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Posted by on Dec 24, 2015 in Culture, Politics | 1 comment

Driving Back the Cloud of Fear: A Christmas Meditation

Driving Back the Cloud of Fear: A Christmas Meditation

  If there is anything we Americans hold in common this Christmas, it is fear. I felt it creeping up my neck four weeks ago when my dad called me on the way to work. “Did you hear about San Bernardino?” I confessed I was behind on the news. “The Islamic State is here.” That same day my wife stopped in to buy jeans at the Gap. A Muslim man was buying a jacket for his wife who was draped in an all-black hijab, showing only her eyes. My wife felt guilty for saying it, but she said what so many of us feel: “Jeff, I was a afraid.” As Christmas approaches, the thorns of fear quietly infest American soil. Yet my wife and I hold something in common with many Muslims today. They too are afraid. Since San Bernardino, many American Muslims have feared a backlash. And should they not be afraid? Donald Trump vows to expel Muslims from America, and has even hinted at creating internment camps....

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Posted by on Sep 24, 2015 in Economy, Politics, Work, World | 0 comments

Let Them Eat Chicken: Religious Intolerance Is Bad for Business

Let Them Eat Chicken: Religious Intolerance Is Bad for Business

  by Chris Horst and Jeff Haanen Denver is on the rise. Construction cranes line the streets around Union Station. New residents arrive faster than we can house them. But as Denver surges, will our city be a place where religious people are permitted to live and work? Given the recent news, it’s a fair question to ask. Last month, a Denver federal appeals court ruled against Little Sisters of the Poor, a Catholic ministry serving low-income elderly and dying people in Colorado and around the world. The nuns believe new federal health care requirements force them to violate their faith by mandating they pay for abortion-inducing drugs for employees. Sister Loraine Marie Maguire, one of the nuns serving at Little Sisters of the Poor,  said, “We… simply cannot choose between our care for the elderly poor and our faith.”   Then, last month, the Denver City Council impeded the approval of a new restaurant lease at Denver International Airport (DIA). The “normally routine” approval process met a roadblock when several members...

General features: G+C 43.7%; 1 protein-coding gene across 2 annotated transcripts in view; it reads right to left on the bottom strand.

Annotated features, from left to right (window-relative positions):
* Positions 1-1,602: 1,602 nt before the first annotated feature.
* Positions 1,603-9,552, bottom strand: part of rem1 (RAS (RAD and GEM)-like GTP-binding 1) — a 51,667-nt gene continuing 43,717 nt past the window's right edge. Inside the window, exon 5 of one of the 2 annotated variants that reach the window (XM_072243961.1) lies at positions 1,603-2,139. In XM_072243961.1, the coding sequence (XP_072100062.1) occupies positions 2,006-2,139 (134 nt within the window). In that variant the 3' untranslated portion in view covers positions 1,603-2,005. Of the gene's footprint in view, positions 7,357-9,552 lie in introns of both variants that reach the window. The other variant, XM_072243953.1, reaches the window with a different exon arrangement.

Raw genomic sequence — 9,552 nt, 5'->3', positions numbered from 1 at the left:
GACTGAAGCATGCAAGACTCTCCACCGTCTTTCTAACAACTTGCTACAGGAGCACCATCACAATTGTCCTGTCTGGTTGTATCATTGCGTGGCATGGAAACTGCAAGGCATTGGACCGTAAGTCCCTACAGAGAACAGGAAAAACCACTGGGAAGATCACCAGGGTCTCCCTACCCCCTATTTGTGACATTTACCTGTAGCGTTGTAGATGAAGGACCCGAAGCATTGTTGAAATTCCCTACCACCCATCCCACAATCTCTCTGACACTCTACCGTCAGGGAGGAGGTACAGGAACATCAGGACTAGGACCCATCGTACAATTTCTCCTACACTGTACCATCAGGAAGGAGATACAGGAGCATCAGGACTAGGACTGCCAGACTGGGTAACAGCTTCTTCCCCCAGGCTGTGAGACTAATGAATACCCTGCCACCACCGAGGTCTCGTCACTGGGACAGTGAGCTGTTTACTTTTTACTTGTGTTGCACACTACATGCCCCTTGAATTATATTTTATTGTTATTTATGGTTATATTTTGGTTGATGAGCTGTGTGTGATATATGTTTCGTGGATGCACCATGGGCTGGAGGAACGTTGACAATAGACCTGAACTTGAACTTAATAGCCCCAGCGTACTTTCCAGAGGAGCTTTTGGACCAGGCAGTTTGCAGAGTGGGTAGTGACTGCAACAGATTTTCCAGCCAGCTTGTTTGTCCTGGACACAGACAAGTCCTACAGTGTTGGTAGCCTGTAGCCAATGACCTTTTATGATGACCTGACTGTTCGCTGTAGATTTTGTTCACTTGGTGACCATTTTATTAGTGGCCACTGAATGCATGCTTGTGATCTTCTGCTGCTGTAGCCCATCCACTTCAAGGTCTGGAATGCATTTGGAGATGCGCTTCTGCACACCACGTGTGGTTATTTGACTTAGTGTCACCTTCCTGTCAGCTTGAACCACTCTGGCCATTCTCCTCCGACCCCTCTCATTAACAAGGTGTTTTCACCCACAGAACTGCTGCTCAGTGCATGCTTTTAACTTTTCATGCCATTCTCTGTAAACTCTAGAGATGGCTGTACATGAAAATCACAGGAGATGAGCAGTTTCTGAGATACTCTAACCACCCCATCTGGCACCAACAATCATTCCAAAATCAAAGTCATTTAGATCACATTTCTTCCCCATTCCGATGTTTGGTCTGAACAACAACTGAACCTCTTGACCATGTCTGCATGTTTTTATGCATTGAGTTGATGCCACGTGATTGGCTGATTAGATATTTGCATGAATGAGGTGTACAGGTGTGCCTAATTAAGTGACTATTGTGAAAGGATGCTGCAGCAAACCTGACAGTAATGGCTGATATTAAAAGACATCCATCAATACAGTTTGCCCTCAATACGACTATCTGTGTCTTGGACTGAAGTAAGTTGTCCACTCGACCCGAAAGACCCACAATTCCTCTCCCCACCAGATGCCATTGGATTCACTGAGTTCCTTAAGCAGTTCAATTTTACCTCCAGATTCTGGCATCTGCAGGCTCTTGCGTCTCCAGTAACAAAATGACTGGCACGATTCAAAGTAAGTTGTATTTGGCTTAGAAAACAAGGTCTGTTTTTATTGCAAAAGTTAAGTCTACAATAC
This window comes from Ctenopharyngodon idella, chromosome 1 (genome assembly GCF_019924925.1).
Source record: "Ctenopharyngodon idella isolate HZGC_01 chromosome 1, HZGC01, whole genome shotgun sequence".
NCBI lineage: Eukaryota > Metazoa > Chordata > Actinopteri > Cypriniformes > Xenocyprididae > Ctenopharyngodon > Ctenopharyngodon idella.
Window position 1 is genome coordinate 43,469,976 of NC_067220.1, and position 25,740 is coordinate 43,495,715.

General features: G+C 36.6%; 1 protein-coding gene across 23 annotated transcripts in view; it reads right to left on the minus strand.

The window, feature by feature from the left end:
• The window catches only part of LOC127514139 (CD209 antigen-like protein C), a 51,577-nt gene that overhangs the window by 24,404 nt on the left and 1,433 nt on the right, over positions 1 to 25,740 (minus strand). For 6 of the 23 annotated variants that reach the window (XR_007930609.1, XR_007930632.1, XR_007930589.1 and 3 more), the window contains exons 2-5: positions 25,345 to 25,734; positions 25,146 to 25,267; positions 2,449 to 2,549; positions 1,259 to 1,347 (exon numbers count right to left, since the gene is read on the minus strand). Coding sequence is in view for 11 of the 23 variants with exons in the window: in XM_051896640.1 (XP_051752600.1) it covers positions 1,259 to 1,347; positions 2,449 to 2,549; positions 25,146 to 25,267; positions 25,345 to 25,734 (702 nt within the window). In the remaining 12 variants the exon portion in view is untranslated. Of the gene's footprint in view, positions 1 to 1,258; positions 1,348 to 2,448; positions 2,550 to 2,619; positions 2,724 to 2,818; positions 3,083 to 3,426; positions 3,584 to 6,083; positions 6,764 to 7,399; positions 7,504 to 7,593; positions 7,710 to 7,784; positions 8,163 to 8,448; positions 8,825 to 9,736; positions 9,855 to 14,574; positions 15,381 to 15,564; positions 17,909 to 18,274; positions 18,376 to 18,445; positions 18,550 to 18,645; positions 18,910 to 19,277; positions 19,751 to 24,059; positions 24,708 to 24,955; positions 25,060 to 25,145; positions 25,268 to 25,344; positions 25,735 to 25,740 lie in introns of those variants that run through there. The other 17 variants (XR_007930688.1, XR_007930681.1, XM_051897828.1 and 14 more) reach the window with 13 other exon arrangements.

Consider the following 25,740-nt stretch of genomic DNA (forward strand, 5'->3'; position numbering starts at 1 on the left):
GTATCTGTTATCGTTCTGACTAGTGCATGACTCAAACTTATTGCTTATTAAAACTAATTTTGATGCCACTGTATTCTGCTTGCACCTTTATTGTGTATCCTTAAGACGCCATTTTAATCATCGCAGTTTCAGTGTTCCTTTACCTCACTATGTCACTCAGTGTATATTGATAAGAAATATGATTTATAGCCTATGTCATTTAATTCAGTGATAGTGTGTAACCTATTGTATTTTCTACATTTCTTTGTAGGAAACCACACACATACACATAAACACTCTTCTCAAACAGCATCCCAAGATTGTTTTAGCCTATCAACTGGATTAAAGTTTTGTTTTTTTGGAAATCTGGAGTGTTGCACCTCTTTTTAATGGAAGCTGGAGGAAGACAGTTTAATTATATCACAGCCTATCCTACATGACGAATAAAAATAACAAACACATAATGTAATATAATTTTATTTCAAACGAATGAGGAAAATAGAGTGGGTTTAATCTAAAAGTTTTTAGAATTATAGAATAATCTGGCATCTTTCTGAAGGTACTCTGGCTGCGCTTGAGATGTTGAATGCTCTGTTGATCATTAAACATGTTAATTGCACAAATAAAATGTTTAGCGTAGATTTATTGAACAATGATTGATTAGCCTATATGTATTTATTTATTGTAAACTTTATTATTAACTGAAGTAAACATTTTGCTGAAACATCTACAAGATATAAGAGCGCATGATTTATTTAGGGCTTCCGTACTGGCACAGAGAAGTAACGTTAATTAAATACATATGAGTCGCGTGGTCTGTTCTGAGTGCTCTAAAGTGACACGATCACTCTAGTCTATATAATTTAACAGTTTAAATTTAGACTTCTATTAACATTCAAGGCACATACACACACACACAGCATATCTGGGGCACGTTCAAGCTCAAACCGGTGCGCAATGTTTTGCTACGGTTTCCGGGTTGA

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Posted by on Aug 10, 2014 in Culture, Politics | 0 comments

Interview with Michael Lindsay

Interview with Michael Lindsay

  As I sat down for lunch at The Broadmoor, a historic, five-star resort in Colorado Springs, it quickly became clear I was among the elite. White linen table clothes, waiters in black ties, and a view of the rolling green golf course nestled at the foot of the Rockies. I was glad, then, when Michael Lindsay, the President of Gordon College, joined me. His wide smile, gracious disposition and articulate brilliance exuded confidence and calmed my middle class nerves. He had been among the powerful before. In 2008, Lindsay published his Pulitzer-nominated Faith in the Halls of Power, an unprecedented look at influential evangelicals from Washington DC to Wall Street. His latest book, View from the Top (Wiley, 2014), is the result of a 10 year study of “Platinum Leaders,” 550 elite politicians, CEOs and nonprofit executives who hold many of the most significant positions of leadership in the world. Over lunch we had the chance to discuss the White House Fellows, a liberal arts view of life,...

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Posted by on Oct 28, 2013 in Politics | 0 comments

Immigration Video Series & Curriculum